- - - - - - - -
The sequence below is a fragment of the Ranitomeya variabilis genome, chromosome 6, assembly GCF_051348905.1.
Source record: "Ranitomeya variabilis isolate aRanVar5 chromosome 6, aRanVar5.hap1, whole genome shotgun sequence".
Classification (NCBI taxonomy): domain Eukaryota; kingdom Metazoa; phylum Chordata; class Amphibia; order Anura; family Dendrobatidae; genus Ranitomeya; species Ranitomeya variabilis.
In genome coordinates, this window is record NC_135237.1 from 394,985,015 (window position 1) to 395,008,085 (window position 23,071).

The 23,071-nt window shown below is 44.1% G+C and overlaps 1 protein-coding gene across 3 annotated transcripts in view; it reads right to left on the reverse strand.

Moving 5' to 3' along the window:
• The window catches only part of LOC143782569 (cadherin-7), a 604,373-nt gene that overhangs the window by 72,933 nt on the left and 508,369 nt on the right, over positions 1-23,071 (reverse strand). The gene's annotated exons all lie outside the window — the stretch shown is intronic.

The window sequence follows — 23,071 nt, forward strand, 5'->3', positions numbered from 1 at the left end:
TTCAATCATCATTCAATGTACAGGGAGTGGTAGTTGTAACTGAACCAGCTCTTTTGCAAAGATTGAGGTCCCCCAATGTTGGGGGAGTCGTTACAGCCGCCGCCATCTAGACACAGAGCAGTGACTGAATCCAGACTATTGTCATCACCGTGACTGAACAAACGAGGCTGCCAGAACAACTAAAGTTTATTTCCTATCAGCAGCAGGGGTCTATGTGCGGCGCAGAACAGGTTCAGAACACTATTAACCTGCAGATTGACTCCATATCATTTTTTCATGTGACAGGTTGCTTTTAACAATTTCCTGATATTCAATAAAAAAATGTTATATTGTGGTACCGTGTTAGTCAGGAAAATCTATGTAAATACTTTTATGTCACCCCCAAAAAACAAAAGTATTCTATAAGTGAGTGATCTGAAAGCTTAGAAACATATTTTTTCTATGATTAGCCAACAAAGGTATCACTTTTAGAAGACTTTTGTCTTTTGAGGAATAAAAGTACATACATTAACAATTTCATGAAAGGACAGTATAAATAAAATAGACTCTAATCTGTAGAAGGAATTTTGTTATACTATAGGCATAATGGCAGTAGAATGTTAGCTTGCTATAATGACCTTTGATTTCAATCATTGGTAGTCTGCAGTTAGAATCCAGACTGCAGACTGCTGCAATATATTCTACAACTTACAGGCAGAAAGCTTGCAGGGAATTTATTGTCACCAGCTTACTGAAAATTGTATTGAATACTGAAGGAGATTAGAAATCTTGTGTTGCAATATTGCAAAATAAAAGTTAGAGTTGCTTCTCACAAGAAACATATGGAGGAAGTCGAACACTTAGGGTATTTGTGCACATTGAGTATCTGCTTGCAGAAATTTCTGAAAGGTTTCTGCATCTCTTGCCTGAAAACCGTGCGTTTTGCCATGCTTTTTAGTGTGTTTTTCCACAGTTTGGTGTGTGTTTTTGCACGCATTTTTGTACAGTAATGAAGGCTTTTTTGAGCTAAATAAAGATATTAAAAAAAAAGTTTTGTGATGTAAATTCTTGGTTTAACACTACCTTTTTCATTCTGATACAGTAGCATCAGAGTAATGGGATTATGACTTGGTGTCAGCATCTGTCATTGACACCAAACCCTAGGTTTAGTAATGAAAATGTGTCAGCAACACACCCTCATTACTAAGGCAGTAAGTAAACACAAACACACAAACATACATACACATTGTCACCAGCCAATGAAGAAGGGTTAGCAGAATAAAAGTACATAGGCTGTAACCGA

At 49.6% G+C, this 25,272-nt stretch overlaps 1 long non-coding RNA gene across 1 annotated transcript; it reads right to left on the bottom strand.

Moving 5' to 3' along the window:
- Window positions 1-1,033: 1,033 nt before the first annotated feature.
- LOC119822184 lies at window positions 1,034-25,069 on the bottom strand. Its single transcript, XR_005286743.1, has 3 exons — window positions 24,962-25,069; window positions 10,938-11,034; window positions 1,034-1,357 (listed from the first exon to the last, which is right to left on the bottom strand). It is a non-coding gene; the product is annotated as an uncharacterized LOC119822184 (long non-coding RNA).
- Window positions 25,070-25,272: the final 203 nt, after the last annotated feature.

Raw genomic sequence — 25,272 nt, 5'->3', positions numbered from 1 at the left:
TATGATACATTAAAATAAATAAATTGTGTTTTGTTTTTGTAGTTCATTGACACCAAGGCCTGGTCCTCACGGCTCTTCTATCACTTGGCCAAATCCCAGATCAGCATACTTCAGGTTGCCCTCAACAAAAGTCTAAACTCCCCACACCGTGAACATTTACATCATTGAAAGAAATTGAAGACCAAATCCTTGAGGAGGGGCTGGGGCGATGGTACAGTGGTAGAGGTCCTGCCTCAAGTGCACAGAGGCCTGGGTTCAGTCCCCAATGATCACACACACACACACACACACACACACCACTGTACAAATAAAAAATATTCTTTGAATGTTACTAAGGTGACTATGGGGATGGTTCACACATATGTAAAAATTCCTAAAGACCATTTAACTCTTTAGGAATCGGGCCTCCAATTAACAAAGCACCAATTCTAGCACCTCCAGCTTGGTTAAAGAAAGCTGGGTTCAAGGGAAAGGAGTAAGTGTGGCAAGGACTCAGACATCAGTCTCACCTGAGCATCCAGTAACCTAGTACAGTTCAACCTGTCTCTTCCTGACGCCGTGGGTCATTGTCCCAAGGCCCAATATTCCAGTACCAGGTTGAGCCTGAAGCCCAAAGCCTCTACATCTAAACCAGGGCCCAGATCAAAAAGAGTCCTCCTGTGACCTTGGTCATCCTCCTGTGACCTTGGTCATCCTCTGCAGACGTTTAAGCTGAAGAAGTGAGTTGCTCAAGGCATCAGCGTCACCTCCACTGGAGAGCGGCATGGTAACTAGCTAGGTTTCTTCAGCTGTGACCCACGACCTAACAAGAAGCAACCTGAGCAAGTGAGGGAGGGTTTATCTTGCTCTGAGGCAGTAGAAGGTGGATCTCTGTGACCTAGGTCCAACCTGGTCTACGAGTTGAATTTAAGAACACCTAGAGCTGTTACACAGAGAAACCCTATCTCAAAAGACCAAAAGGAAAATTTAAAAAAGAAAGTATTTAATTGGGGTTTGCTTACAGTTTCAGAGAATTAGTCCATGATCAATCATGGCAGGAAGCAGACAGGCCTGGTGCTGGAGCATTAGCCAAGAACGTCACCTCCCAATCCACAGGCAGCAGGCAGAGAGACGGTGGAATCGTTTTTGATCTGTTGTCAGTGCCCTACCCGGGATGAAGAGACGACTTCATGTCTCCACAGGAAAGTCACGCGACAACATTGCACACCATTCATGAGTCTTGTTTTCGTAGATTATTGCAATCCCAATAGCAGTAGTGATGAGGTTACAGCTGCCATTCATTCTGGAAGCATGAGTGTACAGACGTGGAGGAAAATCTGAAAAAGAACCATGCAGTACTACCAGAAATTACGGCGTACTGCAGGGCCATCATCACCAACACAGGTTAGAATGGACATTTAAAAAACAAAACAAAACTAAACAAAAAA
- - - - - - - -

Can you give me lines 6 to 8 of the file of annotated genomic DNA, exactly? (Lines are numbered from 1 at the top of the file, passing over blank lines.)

Moving 5' to 3' along the window:
• The window catches only part of LOC143782569 (cadherin-7), a 604,373-nt gene that overhangs the window by 72,933 nt on the left and 508,369 nt on the right, over positions 1-23,071 (reverse strand). The gene's annotated exons all lie outside the window — the stretch shown is intronic.

The window sequence follows — 23,071 nt, forward strand, 5'->3', positions numbered from 1 at the left end: